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Almost a full two weeks overdue, and not without causing his poor mother some degree of tribulation, at 6.26am on 29 December 2016, Seán Alexander Levon Sloane was born. Weighing-in at a healthy 9lb 11½oz, at the moment of his birth he was of course known as ‘Male Baby Sloane’. Having for the previous ninth months jokingly been called ‘Elvis’, over the coming hours we decided that, yes, he did indeed look like the name we had tentatively picked out. And so, by midday on the day of his birth, Seán he became.
Picking a name for one’s child is fraught with danger. Whilst the process itself can be absolutely hilarious and great fun, it is also of great life-long importance for the baby in question that parents get it right, or at least and perhaps more importantly not get it badly wrong. There are life-long implications to having an undesirable name.
One might ask, how could one possibly get it wrong? In all sorts of ways, is the answer. Think about someone you know that stands out because of a really unusual name. Take Bob Geldof’s daughter, Heavenly Hiraani Tiger Lily Hutchence Geldof. I’ll leave it to readers to make up their own minds on that one. A name not properly considered may produce unfortunate initials which are less than desirable, eg, ASS, STI, STD, PEE or LSD. Fairly plain or seemingly ordinary names when inadvertently used with certain surnames can also produce unintended consequences, eg, Happy Rayne, James James, Robin Graves or Justin Love.
Urban myths abound about naming babies, such as with the twins called Sam and Ella (allegedly named around the time of the Edwina Currie great egg crisis). In 1993, I lived with a narcissistic American student who swore blind he knew a girl called Brick Wall! I recently read about a woman who, when heavily pregnant, had a flash of inspiration and decided she would call her baby Kika Belli (kick in the belly)! Fortunately, the baby’s grandmother-to-be managed to persuade her it might not be a good idea.
The naming of a baby, when considered in a global and cultural context, is also not perhaps as straightforward as one might think. In less-urbanised areas of the world, it is often the case that people are known by a single name. Various other cultures lack even the basic concept of specific, fixed names to designate people, either individually or collectively, and there are certain isolated Amazonian tribes, eg, the Machiguenga, who do not use personal or first names at all. However, it is nearly universal for babies to be given names and the United Nations Convention on the Rights of the Child has declared that a child has the right to a name from birth.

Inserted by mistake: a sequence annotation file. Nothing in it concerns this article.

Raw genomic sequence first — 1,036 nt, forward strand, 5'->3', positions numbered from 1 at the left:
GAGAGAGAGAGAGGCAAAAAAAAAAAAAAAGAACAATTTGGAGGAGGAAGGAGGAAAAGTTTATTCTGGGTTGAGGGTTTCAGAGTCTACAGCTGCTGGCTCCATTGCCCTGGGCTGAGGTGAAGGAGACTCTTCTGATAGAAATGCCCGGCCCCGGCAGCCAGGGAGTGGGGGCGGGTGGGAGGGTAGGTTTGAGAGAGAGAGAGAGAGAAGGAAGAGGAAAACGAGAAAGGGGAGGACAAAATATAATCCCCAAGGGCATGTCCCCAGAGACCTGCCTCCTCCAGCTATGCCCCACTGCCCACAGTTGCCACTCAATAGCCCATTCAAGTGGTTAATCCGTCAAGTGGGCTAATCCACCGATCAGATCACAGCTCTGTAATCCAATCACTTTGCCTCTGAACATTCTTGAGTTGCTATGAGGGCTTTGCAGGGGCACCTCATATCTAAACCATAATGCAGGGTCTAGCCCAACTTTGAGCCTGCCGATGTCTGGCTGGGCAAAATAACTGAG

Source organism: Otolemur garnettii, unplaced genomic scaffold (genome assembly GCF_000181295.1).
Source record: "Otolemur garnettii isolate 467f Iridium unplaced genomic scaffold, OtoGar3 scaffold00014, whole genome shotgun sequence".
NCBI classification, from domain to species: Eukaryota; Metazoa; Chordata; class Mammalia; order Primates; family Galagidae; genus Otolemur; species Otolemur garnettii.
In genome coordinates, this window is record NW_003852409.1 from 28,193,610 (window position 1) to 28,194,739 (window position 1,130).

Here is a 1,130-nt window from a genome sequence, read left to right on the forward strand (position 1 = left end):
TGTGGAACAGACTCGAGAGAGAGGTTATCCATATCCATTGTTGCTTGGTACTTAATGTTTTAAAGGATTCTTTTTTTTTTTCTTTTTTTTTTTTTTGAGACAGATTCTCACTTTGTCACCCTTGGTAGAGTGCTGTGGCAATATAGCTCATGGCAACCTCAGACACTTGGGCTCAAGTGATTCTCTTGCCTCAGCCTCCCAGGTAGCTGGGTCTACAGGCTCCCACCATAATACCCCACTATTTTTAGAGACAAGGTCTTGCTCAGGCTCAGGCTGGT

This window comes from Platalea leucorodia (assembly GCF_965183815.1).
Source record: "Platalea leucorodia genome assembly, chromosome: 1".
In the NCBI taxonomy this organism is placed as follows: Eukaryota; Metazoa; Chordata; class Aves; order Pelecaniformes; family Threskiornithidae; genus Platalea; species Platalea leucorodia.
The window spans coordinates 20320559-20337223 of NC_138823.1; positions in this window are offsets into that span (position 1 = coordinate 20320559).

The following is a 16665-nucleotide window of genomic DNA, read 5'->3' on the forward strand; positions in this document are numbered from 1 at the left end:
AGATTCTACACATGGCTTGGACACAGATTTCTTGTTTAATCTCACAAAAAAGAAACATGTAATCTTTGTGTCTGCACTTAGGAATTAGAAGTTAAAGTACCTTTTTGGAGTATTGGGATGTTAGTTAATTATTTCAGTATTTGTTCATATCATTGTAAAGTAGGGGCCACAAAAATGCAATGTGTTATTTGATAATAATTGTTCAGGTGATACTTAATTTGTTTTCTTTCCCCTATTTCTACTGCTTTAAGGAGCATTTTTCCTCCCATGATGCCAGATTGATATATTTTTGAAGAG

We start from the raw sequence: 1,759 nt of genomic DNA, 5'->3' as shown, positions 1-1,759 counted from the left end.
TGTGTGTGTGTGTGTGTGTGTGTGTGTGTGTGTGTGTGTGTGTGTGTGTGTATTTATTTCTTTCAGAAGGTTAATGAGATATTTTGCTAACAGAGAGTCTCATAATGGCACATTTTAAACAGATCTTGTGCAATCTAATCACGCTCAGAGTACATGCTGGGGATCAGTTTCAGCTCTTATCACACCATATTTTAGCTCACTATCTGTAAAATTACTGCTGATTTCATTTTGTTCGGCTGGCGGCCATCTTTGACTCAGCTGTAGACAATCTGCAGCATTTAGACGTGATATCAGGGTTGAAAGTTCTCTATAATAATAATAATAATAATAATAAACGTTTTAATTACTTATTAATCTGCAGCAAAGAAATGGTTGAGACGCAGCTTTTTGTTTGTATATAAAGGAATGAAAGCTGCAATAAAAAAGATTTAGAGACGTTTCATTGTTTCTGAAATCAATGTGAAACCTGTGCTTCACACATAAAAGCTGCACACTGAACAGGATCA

In the West, nearly all individuals possess at least one first name, along with a surname indicating that they belong to a family, tribe or clan. Between forename and family name may or may not be one or more middle names, further establishing such family and broader relationships.
When choosing a name, parents navigate a prospective minefield and have many things to consider. They may choose a name because of its meaning or because of a personal or familial meaning. It may simply be a name that both parents like, or it may be an example of nominative determinism, in which the parents give the child a name that they believe will be lucky or favourable for the child. In many cases, given or first names most often derive from a range of categories, including aspirational personal traits, occupations, circumstances of birth, objects, variations on other names, surnames, places, time of birth, physical characteristics, and any conceivable combination of the above.
So how did we arrive at our son’s name? For us, we had many considerations, including his multicultural and multiethnic heritage. Having dismissed Elvis out-of-hand, the first name to be included was Alexander, after his paternal great-great grandfather, a significant individual in our family. An Irish first name was of high importance and after long deliberations, Seán was the choice. Surname was a no-brainer, as neither of us admire double-barrelled family names.
Finally, we came to including a name that connected our son to his Turkish-Kurdish-Armenian heritage. Having considered various options, we landed on Levon, Armenian for Lion. As it happens, Levon is also a beautiful song by Elton John (who shares his father’s birthday), published on 29 November (a birthday shared by his granny and uncle), about a baby born at Christmas, just like Seán; if you’ve never heard it, go listen. Alongside the sentiments expressed in Levon, we also share those conveyed by John Lennon in his song Beautiful Boy, written for his son Seán. We also have a beautiful boy, Seán Alexander Levon Sloane. And we hope and believe we got his name just right. Time will tell.
Dedicated to my second son, Seán Alexander Levon Sloane.